When one thinks about federal racketeering, Al Capone and the mafia conjure up images of organized crime more so than antacid drugs.
But a new slew of Zantac (ranitidine) lawsuits, filed on behalf of 230 plaintiffs accuses pharmaceutical-drug manufacturers and distributors of knowingly selling a dangerous product while concealing the risks of ranitidine in marketing literature.
Used as both an antihistamine and an antacid, ranitidine is a histamine-2 blocker that reduces stomach acid. Zantac, the most popular ranitidine remedy has been linked to several types of cancers.
The drug contains a carcinogenic substance, N-nitrosodimethylamine (NDMA). Testing by both the FDA and independent laboratories revealed the impurity.
It is believed that NDMA accumulates because of the high heat the product is exposed to during shipping and storage. Over time, levels of the cancer-causing chemical can increase.
The lawsuit accuses the pharmaceutical companies who manufactured ranitidine, such as GlaxoSmithKline, of engaging in activities that meet the definition of the Racketeer Influenced and Corrupt Organizations Act, or RICO Act.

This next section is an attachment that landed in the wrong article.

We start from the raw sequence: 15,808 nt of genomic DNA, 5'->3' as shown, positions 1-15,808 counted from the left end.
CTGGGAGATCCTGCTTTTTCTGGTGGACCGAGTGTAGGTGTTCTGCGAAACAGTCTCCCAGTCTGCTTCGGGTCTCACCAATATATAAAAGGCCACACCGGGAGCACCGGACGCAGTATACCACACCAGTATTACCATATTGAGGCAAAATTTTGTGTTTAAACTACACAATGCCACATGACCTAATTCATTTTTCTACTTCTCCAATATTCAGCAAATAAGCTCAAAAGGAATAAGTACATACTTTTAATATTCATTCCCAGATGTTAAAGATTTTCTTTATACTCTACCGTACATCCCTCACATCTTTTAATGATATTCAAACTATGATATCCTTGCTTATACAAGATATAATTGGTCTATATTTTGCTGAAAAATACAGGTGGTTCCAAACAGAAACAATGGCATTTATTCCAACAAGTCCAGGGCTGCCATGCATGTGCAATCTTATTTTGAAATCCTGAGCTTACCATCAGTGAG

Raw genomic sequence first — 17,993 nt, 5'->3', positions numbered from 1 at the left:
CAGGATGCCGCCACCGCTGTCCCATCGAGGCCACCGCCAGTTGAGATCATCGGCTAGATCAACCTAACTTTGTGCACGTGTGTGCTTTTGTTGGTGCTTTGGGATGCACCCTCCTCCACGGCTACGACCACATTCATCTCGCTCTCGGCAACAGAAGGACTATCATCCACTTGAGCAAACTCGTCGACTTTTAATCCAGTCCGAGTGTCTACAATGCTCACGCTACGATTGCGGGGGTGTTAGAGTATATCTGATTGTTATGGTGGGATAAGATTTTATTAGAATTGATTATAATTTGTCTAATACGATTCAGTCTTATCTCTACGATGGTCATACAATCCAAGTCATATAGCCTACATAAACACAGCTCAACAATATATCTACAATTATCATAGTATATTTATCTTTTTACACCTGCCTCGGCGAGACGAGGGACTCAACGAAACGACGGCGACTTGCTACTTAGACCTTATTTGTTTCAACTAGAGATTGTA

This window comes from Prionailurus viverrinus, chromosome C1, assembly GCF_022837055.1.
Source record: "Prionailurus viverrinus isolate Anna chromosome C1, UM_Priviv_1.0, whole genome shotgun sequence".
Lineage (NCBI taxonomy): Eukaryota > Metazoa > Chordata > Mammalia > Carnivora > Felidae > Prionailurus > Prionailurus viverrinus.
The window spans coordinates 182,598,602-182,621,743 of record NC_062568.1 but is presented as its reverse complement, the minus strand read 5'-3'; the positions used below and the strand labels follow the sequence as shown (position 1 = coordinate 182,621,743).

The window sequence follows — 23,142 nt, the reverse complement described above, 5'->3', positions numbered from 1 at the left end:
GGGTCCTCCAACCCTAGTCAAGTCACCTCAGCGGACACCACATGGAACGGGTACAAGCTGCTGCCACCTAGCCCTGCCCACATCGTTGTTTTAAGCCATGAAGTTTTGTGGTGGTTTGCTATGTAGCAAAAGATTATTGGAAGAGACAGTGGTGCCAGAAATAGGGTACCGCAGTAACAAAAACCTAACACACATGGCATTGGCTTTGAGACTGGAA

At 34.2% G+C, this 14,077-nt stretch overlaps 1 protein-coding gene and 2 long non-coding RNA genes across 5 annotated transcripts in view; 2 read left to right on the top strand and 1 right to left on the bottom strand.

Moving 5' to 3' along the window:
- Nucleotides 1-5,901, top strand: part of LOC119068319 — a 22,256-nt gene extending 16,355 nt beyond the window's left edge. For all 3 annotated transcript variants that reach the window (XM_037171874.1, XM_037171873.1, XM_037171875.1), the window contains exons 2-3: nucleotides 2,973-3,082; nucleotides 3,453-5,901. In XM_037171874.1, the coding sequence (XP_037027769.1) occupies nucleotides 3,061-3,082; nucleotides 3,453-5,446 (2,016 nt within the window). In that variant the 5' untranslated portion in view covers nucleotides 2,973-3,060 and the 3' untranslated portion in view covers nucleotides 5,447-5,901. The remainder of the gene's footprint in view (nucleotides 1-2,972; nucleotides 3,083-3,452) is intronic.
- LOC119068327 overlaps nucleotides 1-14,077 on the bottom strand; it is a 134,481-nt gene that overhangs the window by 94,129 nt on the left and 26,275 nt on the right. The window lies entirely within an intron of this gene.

Concealing the risks of the drug, failing to adhere to good manufacturing practices (GMPs), and engaging in deceptive marketing practices to maximize profits meets the definition of organized crime, the lawsuit suggests.
In September 2019, manufacturers of the drug voluntarily removed their products. However, by then, the damage was done.
Before the FDA requested the removal of Zantac from the market, approximately 15 million Americans were using ranitidine prescription drugs; it’s likely that several million more were using over-the-counter heartburn drugs.
In addition to cancer, there are other potential side effects of ranitidine drugs, such as confusion, pneumonia, and digestive problems.
In 2018 certain blood pressure medications-valsartan, losartan, or irbesartan—were recalled by the FDA because of NDMA contamination.
The new class action lawsuit was filed in the Southern District of Florida and names over 50 defendants.
Additionally, a federal probe by the U.S. Department of Justice has recently been launched, investigating whether Sanofi and GlaxoSmithKline may have known about NDMA but failed to reveal that information with the federal government. Ranitidine was introduced to the market in 1981. GlaxoSmithKline was the first manufacturer of Zantac. By 1988, Zantac became the best-selling drug, earning sales of over $1 billion. In 1997, Glaxo’s ranitidine patent expired. Sanofi later acquired the Zantac brand.